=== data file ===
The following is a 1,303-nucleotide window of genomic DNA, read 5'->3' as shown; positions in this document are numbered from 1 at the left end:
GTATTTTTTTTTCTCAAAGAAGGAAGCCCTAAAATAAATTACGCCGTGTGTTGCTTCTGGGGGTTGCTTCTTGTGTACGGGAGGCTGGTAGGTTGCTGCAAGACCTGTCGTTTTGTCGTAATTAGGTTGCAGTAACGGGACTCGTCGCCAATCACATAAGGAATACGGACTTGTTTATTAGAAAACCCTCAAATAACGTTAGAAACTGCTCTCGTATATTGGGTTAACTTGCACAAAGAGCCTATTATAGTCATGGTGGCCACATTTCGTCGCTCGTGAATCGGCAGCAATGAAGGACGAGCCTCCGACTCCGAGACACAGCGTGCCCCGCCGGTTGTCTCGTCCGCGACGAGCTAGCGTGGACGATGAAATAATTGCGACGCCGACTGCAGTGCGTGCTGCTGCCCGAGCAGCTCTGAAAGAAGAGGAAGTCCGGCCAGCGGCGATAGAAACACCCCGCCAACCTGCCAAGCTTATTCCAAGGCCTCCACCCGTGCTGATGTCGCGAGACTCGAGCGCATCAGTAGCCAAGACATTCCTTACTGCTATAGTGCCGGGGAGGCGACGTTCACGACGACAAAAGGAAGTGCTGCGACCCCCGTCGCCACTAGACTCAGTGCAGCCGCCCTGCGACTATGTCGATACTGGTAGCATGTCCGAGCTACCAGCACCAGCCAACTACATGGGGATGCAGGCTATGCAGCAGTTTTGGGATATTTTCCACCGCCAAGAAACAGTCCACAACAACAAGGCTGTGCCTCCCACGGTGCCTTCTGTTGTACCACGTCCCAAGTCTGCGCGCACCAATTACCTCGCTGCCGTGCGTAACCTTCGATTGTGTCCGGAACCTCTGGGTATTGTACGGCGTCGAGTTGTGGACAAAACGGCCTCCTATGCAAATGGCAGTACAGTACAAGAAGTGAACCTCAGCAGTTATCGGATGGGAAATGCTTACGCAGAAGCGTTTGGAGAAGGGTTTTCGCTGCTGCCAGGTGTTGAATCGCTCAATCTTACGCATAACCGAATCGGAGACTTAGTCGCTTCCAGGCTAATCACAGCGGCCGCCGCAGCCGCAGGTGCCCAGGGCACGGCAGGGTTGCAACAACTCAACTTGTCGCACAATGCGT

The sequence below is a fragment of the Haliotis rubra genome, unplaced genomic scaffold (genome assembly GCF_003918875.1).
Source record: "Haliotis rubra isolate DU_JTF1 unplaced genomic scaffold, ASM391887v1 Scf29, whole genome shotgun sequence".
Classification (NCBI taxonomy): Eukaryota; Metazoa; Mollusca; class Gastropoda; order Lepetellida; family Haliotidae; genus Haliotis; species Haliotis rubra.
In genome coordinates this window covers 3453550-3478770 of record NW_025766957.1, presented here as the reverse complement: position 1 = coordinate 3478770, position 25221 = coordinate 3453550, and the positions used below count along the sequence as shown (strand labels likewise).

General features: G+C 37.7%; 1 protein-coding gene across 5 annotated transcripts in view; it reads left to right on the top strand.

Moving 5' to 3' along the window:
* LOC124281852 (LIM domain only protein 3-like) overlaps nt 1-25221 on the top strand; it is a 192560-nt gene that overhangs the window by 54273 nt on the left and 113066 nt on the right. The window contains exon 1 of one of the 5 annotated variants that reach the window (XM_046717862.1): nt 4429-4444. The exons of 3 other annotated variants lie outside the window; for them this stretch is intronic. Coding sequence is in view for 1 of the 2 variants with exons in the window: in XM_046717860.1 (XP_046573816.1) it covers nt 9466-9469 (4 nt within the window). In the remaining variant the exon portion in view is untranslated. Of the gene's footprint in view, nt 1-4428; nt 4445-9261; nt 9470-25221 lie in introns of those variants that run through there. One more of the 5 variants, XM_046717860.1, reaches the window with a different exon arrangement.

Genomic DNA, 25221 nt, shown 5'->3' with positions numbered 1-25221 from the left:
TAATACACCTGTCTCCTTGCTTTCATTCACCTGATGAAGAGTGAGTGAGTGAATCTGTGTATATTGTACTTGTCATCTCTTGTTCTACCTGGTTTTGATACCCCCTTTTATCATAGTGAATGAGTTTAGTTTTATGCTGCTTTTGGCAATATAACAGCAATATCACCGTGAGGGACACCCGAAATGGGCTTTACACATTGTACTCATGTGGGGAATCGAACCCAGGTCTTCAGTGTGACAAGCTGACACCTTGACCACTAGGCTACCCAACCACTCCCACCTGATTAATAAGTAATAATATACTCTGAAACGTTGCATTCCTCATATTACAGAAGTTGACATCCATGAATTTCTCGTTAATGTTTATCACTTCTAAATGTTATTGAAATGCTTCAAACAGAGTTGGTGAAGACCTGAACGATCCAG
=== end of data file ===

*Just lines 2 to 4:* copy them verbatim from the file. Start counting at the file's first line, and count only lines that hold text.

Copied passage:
GTATTTTTTTTTCTCAAAGAAGGAAGCCCTAAAATAAATTACGCCGTGTGTTGCTTCTGGGGGTTGCTTCTTGTGTACGGGAGGCTGGTAGGTTGCTGCAAGACCTGTCGTTTTGTCGTAATTAGGTTGCAGTAACGGGACTCGTCGCCAATCACATAAGGAATACGGACTTGTTTATTAGAAAACCCTCAAATAACGTTAGAAACTGCTCTCGTATATTGGGTTAACTTGCACAAAGAGCCTATTATAGTCATGGTGGCCACATTTCGTCGCTCGTGAATCGGCAGCAATGAAGGACGAGCCTCCGACTCCGAGACACAGCGTGCCCCGCCGGTTGTCTCGTCCGCGACGAGCTAGCGTGGACGATGAAATAATTGCGACGCCGACTGCAGTGCGTGCTGCTGCCCGAGCAGCTCTGAAAGAAGAGGAAGTCCGGCCAGCGGCGATAGAAACACCCCGCCAACCTGCCAAGCTTATTCCAAGGCCTCCACCCGTGCTGATGTCGCGAGACTCGAGCGCATCAGTAGCCAAGACATTCCTTACTGCTATAGTGCCGGGGAGGCGACGTTCACGACGACAAAAGGAAGTGCTGCGACCCCCGTCGCCACTAGACTCAGTGCAGCCGCCCTGCGACTATGTCGATACTGGTAGCATGTCCGAGCTACCAGCACCAGCCAACTACATGGGGATGCAGGCTATGCAGCAGTTTTGGGATATTTTCCACCGCCAAGAAACAGTCCACAACAACAAGGCTGTGCCTCCCACGGTGCCTTCTGTTGTACCACGTCCCAAGTCTGCGCGCACCAATTACCTCGCTGCCGTGCGTAACCTTCGATTGTGTCCGGAACCTCTGGGTATTGTACGGCGTCGAGTTGTGGACAAAACGGCCTCCTATGCAAATGGCAGTACAGTACAAGAAGTGAACCTCAGCAGTTATCGGATGGGAAATGCTTACGCAGAAGCGTTTGGAGAAGGGTTTTCGCTGCTGCCAGGTGTTGAATCGCTCAATCTTACGCATAACCGAATCGGAGACTTAGTCGCTTCCAGGCTAATCACAGCGGCCGCCGCAGCCGCAGGTGCCCAGGGCACGGCAGGGTTGCAACAACTCAACTTGTCGCACAATGCGT

The sequence below is a fragment of the Haliotis rubra genome, unplaced genomic scaffold (genome assembly GCF_003918875.1).
Source record: "Haliotis rubra isolate DU_JTF1 unplaced genomic scaffold, ASM391887v1 Scf29, whole genome shotgun sequence".